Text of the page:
A problem I have with a lot of published settings and home brew settings (mine included) is that all the cool stuff has happened to other people. There doesn't seem to be anything for the PCs to do that's big or important. As creators, we're so interested in filling in the blanks that we fill in every bit of space, like the artist in Tim Powers' Drawing of the Dark.
When some awesomely awful threat comes up, you don't want the players to say, "Hey, let the analogue of the Avengers or the JLA handle it."
One way that you can handle it is scope: yeah, the Avengers protect the world, but the players have Hell's Kitchen! That's fine if that's what the players want, but if you occasionally want to throw in some world-destroying monster, you have to expect the PCs to hand off the ball. "Hey, this Cthulhoid thing just showed up, and I've got you on speed dial for just such an emergency. How soon can you get here?" And, in fact, you can spin a whole evening out of the holding action while they're waiting for the experts to arrive. ("Nobody said it could duplicate itself! Why didn't Professor Wyrd send along notes?") If you're usually happy playing at that level, that's great.
Another kind of scope is concentrating on only one particular kind of threat; I ran a campaign where the heroes were all involved in the mystical side, and someone else in the group ran the campaign where the heroes were "regular" heroes. (I believe we even had a crossover.)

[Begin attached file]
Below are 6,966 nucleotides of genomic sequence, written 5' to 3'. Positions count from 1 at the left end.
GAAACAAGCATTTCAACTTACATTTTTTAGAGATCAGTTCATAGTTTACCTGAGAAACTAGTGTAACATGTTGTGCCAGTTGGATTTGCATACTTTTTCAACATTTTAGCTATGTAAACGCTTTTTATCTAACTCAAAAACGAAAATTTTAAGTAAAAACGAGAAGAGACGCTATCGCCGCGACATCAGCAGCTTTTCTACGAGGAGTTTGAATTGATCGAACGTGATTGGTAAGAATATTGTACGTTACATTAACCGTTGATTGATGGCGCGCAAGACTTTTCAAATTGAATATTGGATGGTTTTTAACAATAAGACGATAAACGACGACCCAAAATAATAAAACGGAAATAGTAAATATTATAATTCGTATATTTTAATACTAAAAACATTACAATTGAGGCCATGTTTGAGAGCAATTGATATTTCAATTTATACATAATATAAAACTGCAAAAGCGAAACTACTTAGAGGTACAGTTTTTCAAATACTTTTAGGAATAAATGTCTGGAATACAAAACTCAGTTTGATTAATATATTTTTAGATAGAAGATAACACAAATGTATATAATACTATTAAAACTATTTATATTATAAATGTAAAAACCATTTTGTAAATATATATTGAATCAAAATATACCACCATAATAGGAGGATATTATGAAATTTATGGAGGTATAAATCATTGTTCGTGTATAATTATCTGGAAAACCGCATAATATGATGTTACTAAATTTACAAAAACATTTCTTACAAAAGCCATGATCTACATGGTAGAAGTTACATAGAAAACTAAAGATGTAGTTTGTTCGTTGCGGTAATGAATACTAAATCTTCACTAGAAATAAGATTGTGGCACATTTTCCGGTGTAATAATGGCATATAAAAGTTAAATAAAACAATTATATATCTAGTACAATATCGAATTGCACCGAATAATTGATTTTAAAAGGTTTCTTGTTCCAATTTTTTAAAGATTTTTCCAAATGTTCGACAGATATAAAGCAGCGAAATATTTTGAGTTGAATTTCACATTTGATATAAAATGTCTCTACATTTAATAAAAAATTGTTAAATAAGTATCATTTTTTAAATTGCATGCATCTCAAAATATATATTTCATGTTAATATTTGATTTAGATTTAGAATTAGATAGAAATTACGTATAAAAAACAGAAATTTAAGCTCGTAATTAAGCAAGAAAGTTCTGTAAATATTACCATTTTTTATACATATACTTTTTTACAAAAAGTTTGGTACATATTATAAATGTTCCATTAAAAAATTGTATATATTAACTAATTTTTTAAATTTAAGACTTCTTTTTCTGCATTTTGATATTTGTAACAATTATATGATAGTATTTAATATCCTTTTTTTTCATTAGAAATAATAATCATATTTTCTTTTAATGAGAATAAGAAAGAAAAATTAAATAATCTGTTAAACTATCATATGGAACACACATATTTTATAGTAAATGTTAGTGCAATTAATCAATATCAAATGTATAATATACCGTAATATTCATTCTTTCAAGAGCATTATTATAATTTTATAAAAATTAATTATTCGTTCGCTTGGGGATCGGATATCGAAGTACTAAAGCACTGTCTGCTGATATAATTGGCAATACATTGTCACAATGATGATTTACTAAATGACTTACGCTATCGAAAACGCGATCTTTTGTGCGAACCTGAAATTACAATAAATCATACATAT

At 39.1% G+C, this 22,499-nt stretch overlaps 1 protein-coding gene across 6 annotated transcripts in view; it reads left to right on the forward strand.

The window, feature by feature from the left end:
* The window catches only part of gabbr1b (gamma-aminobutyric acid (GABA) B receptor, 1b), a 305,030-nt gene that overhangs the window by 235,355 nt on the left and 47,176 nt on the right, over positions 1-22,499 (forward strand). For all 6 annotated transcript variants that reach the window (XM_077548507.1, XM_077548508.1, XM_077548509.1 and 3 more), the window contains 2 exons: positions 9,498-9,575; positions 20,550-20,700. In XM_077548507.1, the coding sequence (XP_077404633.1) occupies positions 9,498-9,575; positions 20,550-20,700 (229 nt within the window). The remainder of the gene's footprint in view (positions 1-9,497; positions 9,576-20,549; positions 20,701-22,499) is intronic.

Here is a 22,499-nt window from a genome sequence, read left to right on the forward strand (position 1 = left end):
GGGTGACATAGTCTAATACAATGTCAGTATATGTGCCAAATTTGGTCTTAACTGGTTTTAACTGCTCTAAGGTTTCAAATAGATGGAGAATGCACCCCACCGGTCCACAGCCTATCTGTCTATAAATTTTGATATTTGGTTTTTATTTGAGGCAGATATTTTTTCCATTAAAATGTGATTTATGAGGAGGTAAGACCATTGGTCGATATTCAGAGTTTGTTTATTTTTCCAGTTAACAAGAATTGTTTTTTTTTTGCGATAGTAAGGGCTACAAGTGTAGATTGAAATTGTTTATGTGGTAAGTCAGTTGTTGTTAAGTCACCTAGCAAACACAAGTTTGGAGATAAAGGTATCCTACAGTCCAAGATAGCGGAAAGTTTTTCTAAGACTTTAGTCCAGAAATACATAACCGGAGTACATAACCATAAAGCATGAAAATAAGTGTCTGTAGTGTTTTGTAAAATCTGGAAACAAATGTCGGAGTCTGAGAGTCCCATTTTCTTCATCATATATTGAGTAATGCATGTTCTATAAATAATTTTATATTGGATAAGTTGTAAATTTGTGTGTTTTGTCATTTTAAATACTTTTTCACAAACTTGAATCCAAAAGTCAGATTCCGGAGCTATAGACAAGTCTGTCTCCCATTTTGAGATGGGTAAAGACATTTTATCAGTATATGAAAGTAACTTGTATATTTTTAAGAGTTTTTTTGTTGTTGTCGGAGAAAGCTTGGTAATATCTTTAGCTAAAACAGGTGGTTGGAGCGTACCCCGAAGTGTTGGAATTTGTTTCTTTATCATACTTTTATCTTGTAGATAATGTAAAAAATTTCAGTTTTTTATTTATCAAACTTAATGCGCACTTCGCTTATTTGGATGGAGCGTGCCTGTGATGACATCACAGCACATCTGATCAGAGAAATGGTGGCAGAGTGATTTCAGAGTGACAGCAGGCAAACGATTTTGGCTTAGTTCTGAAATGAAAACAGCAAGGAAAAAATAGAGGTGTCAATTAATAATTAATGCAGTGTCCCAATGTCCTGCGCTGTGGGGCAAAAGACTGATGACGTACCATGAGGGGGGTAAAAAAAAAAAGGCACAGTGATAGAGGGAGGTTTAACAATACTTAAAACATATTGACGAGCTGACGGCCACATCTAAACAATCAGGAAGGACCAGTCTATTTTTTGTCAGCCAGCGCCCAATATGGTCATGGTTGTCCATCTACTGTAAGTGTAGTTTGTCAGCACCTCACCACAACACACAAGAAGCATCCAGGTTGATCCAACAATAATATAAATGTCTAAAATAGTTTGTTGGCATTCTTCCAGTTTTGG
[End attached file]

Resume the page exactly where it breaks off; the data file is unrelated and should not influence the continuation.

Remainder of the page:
Another way to handle it is by having the PCs be the first or greatest superheroes. They get the threats no one else can handle because they are the Justice League or Avengers analogue. You can have heroes who are the greatest or you can have them simply be the first heroes that ever appeared.
Closely related to that are that the PCs are legacy heroes who have been called to step up and replace the big guns.
It's possible that you could go the route that both Base Raiders and Necessary Evil have gone, and all the heroes disappeared before the campaign started. (Base Raiders made the villains disappear, too.) The PCs can't call anyone in, because they are all that's left.
The intermediate is that the PCs are the B-team. They handle their own stuff, but when the heavy hitters are off-planet or are incapacitated, the PCs get called in. It's a nice way to spend most of your games on city- or country-wide threats, but occasionally throw in some cosmic ones.
Another way to occasionally throw in something big is the secret history. For whatever reason, they can never tell anyone, so they have to handle it themselves.
On a meta level, don't create so damn much history when world-building. Those neat things, let the players encounter them. Make sure that the NPC heroes are no longer useful or are busy.